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After 14-year study, Kaiser finds chickenpox vaccine highly effective

on April 9, 2013

A rash followed by itchy, fluid-filled blisters all over a child’s body, usually tells parents their child has chickenpox. The illness was once a standard part of growing up—and many have the scars to prove it—but since a vaccination became common practice, fewer kids contract the virus. In 1995, the Advisory Committee on Immunization Practices, a group of medical and public health experts at the Center for Disease Control and Prevention (CDC) who recommend which vaccines should be used routinely in the United States, gave the thumbs up for a chickenpox vaccine.

This month, the Kaiser Permanente Vaccine Study Center, based in Oakland, released the results of a 14-year study on the vaccine’s efficacy. According to Roger Baxter, co-director of the center and an author of the study, this is the longest and largest study that Kaiser has done on the vaccine.

The results, published in this month’s issue of Pediatrics, a medical journal for the American Academy of Pediatrics, concluded that the vaccine is 90 percent effective in reducing a child’s chance of catching chickenpox. For those children in the study who did develop the virus, a second dose of the vaccine was given between 2006 and 2009. No children got a second case of the chickenpox after receiving the second dose.

“Varicella vaccine is effective at preventing chicken pox, with no waning noted over a 14-year period,” the study’s authors concluded. “One dose provided excellent protection against moderate to severe disease, and most cases occurred shortly after the cohort was vaccinated.”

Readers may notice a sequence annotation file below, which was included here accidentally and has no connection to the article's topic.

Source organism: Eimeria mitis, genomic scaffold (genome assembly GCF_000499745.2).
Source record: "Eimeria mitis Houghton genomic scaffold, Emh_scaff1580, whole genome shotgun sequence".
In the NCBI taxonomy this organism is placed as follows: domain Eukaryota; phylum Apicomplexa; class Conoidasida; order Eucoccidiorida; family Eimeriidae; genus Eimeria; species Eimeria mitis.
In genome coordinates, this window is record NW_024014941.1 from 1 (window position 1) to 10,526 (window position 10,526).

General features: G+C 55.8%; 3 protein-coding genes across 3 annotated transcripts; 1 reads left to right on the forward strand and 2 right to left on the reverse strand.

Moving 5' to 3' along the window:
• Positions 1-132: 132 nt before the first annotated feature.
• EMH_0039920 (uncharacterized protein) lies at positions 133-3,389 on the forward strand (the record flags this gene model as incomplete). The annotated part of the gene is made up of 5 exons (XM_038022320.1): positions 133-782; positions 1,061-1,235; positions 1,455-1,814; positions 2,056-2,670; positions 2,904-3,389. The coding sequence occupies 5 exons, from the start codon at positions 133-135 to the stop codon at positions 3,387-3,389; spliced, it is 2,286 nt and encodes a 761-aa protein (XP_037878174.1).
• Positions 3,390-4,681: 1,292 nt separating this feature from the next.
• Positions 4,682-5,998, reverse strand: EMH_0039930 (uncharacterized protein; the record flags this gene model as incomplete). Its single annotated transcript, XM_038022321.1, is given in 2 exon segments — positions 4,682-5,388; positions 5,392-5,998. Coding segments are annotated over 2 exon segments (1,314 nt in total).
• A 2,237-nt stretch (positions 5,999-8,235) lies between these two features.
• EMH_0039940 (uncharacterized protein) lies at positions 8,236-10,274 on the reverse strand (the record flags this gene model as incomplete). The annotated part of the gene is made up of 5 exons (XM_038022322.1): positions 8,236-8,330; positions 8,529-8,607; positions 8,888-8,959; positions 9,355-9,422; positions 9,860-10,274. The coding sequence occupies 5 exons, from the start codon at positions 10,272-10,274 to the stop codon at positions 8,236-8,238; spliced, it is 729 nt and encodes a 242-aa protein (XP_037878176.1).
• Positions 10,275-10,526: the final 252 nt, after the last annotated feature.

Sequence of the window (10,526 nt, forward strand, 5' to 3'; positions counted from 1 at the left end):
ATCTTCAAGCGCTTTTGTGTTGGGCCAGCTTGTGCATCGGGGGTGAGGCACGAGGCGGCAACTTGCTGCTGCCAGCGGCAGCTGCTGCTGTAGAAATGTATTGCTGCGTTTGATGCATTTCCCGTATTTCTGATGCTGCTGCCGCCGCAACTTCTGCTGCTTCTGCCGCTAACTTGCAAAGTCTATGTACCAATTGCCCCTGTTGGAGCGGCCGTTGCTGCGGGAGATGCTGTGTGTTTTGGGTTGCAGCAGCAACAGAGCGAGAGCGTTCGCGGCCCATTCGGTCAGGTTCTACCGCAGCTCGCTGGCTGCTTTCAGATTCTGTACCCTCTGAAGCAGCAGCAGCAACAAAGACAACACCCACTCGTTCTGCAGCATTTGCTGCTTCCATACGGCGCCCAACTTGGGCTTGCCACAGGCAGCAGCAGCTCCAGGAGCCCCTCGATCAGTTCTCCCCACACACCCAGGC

“This is a very good vaccine, and it’s really effective,” said Baxter.

The study followed 7,585 children from ages 12 to 23 months who were all given the varicella vaccine in 1995 to assess its long-term effectiveness. For 14 years, researchers then called or sent note cards to their parents every six months to check to see if the child had developed chickenpox. They reminded parents what the symptoms are and what to look for. Parents were also given a phone number to report if their child developed the virus.

“We chased them down no matter where they went” to make sure researchers could keep track of the children, said Baxter.

Researchers observed that once the varicella-zoster vaccine, as it is technically called, was administered to the children, its effect did not get weaker. “Most vaccinations, we see they work for a while and then over the years they get weaker. We didn’t see that with this vaccine. It looked great over the 14 years,” said Baxter.

Still, 10 percent of the kids in the study still did contract the chickenpox after being vaccinated. “We know nothing is 100 percent in this world. We wouldn’t expect it to be 100 percent effective,” said Baxter of the vaccine. “We expected some children wouldn’t respond.”

According to Baxter, there are a variety of reasons a person could still develop a virus even after they have received a vaccination.  The drug could have become less effective once injected into a person, the drug could have been left on the shelf too long, or a researcher might not have drawn the right amount of medicine, among other reasons.

The highly contagious varicella-zoster virus causes blister-like rashes, itching and fever in chickenpox. It can be serious in infants and adults with underlying health conditions or people with weakened immune systems. The airborne virus can spread easily to people who have never had the condition by touching, coughing and sneezing. The infection usually lasts for 5 to 10 days. In most cases, once a person has the chickenpox, they are immune to the disease for the rest of their life.

According to the CDC, before a vaccine existed about 4 million people would get the disease each year, about 10,600 people were hospitalized and 100 to 150 died annually because of chickenpox. But the organization also found the number of chickenpox cases had fallen by as much as 90 percent in 2005 compared to 1995.

In California, since 2001 the state has required children entering school or attending childcare to show proof of chickenpox immunization or disease history under the California Immunization law.